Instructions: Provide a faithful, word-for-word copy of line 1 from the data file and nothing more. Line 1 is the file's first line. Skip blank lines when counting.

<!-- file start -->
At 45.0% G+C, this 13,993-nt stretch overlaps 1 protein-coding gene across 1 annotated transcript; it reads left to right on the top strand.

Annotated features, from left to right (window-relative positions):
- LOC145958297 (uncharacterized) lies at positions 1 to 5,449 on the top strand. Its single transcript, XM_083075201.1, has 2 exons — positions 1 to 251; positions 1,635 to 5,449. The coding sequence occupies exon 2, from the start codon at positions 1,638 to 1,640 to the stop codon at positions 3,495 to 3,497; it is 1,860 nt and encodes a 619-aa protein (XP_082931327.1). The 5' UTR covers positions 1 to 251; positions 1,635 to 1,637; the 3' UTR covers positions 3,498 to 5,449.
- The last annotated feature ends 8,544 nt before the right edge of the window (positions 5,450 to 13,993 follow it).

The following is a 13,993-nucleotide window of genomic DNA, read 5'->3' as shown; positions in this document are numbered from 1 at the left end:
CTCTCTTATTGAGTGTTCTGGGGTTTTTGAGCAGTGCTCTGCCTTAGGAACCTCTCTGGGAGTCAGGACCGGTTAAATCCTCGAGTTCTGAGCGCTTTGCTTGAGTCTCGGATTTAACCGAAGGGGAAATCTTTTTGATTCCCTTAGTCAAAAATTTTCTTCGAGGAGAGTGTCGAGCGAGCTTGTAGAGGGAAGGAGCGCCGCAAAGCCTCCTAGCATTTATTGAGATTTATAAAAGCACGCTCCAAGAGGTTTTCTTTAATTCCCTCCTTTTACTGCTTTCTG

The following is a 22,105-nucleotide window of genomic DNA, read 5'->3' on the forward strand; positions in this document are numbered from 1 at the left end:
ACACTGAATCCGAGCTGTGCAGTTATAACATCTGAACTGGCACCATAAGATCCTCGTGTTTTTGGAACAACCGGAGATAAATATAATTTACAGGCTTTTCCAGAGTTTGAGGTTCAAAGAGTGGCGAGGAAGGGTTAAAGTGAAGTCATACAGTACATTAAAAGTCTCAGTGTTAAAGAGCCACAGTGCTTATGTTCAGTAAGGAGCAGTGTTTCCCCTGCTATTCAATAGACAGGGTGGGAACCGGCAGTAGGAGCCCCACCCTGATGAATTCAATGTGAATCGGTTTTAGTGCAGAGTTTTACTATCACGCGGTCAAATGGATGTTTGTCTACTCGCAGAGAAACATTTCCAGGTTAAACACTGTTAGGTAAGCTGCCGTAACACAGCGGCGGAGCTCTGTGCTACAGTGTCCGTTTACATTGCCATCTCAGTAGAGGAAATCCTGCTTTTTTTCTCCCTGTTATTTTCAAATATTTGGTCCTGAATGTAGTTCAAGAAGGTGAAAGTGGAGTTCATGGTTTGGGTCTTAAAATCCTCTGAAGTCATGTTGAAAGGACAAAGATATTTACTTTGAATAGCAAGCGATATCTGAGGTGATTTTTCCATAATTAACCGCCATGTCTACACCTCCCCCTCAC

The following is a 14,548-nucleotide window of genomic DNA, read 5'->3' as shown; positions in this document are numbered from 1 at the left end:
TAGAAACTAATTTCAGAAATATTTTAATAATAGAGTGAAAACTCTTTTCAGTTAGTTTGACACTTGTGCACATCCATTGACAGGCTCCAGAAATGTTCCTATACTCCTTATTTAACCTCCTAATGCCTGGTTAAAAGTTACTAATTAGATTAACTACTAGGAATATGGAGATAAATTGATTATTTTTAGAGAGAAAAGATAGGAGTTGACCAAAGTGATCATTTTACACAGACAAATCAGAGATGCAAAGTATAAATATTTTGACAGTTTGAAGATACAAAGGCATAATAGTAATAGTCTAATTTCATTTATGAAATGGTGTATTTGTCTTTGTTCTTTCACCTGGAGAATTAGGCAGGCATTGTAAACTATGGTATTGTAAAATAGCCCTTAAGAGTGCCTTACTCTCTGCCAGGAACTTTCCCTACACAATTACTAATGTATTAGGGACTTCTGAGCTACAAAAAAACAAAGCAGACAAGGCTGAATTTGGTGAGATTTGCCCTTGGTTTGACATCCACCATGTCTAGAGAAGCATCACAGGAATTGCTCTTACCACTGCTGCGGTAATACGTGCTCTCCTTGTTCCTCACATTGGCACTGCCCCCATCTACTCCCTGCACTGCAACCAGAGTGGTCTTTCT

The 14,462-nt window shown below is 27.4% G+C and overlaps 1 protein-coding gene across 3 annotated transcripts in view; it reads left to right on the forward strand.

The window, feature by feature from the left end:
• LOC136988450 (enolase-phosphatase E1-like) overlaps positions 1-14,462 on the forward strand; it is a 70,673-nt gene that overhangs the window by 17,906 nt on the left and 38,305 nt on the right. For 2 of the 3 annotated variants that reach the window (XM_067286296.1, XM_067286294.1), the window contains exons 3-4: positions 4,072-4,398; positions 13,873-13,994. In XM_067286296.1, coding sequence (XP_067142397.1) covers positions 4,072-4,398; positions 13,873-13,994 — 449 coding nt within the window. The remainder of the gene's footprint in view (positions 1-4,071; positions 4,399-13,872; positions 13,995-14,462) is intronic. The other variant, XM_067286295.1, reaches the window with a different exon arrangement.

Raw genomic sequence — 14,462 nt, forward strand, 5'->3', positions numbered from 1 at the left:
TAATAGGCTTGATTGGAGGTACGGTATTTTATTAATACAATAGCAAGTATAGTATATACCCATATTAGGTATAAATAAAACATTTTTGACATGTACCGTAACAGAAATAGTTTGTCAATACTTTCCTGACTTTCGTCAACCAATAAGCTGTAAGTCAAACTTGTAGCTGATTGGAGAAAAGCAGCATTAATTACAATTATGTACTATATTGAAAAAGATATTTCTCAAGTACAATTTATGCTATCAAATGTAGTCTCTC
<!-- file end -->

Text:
At 45.0% G+C, this 13,993-nt stretch overlaps 1 protein-coding gene across 1 annotated transcript; it reads left to right on the top strand.